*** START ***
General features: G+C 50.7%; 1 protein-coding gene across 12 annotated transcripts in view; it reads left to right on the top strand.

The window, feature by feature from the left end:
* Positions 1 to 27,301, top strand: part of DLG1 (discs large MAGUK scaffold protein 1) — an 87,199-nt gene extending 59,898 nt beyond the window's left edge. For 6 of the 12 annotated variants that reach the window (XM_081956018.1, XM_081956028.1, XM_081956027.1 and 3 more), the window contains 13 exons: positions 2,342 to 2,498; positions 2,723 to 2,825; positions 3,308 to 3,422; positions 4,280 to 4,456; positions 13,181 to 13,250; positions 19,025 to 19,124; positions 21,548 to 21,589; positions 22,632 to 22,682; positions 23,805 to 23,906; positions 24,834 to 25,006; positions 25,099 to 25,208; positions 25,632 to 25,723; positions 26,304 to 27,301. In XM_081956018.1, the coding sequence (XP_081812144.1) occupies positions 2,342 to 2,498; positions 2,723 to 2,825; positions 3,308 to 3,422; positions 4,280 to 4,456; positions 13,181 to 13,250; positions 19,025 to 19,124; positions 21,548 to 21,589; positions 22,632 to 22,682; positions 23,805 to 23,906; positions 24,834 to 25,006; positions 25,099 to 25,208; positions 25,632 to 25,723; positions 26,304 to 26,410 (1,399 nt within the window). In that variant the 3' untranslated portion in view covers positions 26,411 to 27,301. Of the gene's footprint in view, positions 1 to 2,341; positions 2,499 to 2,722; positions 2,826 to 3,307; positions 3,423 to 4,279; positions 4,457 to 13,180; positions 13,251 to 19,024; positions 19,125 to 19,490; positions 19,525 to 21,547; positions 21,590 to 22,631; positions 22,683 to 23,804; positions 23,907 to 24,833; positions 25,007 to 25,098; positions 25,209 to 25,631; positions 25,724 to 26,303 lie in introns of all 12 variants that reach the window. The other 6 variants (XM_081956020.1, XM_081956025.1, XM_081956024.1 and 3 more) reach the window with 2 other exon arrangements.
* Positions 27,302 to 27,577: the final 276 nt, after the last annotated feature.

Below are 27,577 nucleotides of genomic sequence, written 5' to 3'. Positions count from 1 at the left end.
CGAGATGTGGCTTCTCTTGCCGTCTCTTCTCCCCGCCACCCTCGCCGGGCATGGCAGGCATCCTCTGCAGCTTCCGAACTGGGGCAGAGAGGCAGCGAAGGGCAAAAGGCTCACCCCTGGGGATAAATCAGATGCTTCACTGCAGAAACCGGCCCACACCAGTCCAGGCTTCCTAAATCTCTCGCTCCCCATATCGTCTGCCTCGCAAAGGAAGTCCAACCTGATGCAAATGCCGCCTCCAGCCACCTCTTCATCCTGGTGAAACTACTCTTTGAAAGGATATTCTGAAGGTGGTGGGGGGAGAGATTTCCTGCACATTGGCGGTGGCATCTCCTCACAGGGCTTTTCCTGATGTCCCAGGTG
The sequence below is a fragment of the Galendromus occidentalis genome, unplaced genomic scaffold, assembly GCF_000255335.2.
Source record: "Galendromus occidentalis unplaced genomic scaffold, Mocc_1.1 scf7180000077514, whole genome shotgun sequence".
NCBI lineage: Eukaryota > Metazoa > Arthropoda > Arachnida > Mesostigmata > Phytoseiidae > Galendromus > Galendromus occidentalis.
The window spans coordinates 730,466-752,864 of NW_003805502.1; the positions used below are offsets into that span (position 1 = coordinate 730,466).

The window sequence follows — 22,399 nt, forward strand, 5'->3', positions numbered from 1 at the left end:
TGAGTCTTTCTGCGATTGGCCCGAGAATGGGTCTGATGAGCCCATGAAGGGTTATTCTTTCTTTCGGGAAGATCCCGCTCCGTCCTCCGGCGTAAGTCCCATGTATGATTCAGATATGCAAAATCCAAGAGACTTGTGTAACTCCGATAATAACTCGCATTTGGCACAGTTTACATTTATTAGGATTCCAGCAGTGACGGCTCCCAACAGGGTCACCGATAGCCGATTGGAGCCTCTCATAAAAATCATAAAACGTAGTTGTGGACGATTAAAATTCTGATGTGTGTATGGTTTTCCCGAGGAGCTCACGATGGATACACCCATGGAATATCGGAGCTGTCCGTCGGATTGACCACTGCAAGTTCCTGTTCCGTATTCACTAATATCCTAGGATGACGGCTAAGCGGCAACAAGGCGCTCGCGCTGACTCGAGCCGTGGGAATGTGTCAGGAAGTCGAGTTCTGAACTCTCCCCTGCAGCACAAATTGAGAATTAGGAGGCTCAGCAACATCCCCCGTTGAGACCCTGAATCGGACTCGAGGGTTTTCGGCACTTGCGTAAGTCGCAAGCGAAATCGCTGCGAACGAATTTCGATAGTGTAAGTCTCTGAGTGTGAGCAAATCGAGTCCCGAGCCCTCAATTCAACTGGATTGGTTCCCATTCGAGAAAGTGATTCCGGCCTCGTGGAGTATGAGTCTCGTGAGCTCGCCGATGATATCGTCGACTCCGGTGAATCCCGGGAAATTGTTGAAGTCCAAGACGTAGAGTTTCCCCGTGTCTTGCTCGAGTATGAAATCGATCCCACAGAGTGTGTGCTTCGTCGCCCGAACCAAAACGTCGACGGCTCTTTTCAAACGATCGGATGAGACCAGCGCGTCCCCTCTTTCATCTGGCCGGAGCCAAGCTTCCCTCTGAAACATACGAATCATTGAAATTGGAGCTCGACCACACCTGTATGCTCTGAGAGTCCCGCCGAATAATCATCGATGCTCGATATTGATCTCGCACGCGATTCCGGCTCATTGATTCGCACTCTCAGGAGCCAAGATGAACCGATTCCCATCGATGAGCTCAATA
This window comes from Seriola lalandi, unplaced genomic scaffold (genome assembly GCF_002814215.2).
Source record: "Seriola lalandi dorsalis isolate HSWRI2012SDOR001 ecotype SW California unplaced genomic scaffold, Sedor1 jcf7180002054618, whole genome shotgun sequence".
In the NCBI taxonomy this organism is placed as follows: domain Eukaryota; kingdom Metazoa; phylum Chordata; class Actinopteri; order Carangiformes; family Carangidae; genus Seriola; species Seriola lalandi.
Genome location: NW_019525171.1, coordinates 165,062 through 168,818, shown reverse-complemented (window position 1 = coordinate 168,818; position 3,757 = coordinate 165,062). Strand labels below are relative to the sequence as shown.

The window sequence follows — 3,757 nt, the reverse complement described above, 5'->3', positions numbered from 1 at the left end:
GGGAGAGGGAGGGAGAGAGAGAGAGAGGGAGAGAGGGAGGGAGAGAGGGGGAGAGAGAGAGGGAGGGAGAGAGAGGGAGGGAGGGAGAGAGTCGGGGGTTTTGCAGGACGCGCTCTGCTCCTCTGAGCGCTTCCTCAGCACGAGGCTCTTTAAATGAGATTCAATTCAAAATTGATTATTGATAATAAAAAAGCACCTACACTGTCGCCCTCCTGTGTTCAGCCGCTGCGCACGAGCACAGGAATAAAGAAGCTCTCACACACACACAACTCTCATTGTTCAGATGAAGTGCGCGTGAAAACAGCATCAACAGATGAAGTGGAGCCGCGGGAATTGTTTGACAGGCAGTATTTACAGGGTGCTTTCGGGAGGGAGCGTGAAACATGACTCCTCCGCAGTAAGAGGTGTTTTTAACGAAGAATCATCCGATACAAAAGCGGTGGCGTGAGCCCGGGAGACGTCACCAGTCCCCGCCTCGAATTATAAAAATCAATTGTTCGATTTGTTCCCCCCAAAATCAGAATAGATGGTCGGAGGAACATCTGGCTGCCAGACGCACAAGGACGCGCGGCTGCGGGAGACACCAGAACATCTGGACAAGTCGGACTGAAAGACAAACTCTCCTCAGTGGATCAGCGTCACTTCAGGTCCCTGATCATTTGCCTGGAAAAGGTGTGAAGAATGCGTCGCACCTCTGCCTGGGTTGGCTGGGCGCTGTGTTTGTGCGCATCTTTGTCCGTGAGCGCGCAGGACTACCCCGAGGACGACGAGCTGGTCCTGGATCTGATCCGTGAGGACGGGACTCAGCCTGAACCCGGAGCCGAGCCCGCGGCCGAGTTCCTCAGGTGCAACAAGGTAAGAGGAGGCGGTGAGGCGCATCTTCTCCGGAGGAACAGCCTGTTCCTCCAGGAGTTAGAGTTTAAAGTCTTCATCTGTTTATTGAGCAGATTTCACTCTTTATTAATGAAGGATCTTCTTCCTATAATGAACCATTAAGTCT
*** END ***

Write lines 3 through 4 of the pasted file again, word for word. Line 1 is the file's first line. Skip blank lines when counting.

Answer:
* Positions 1 to 27,301, top strand: part of DLG1 (discs large MAGUK scaffold protein 1) — an 87,199-nt gene extending 59,898 nt beyond the window's left edge. For 6 of the 12 annotated variants that reach the window (XM_081956018.1, XM_081956028.1, XM_081956027.1 and 3 more), the window contains 13 exons: positions 2,342 to 2,498; positions 2,723 to 2,825; positions 3,308 to 3,422; positions 4,280 to 4,456; positions 13,181 to 13,250; positions 19,025 to 19,124; positions 21,548 to 21,589; positions 22,632 to 22,682; positions 23,805 to 23,906; positions 24,834 to 25,006; positions 25,099 to 25,208; positions 25,632 to 25,723; positions 26,304 to 27,301. In XM_081956018.1, the coding sequence (XP_081812144.1) occupies positions 2,342 to 2,498; positions 2,723 to 2,825; positions 3,308 to 3,422; positions 4,280 to 4,456; positions 13,181 to 13,250; positions 19,025 to 19,124; positions 21,548 to 21,589; positions 22,632 to 22,682; positions 23,805 to 23,906; positions 24,834 to 25,006; positions 25,099 to 25,208; positions 25,632 to 25,723; positions 26,304 to 26,410 (1,399 nt within the window). In that variant the 3' untranslated portion in view covers positions 26,411 to 27,301. Of the gene's footprint in view, positions 1 to 2,341; positions 2,499 to 2,722; positions 2,826 to 3,307; positions 3,423 to 4,279; positions 4,457 to 13,180; positions 13,251 to 19,024; positions 19,125 to 19,490; positions 19,525 to 21,547; positions 21,590 to 22,631; positions 22,683 to 23,804; positions 23,907 to 24,833; positions 25,007 to 25,098; positions 25,209 to 25,631; positions 25,724 to 26,303 lie in introns of all 12 variants that reach the window. The other 6 variants (XM_081956020.1, XM_081956025.1, XM_081956024.1 and 3 more) reach the window with 2 other exon arrangements.
* Positions 27,302 to 27,577: the final 276 nt, after the last annotated feature.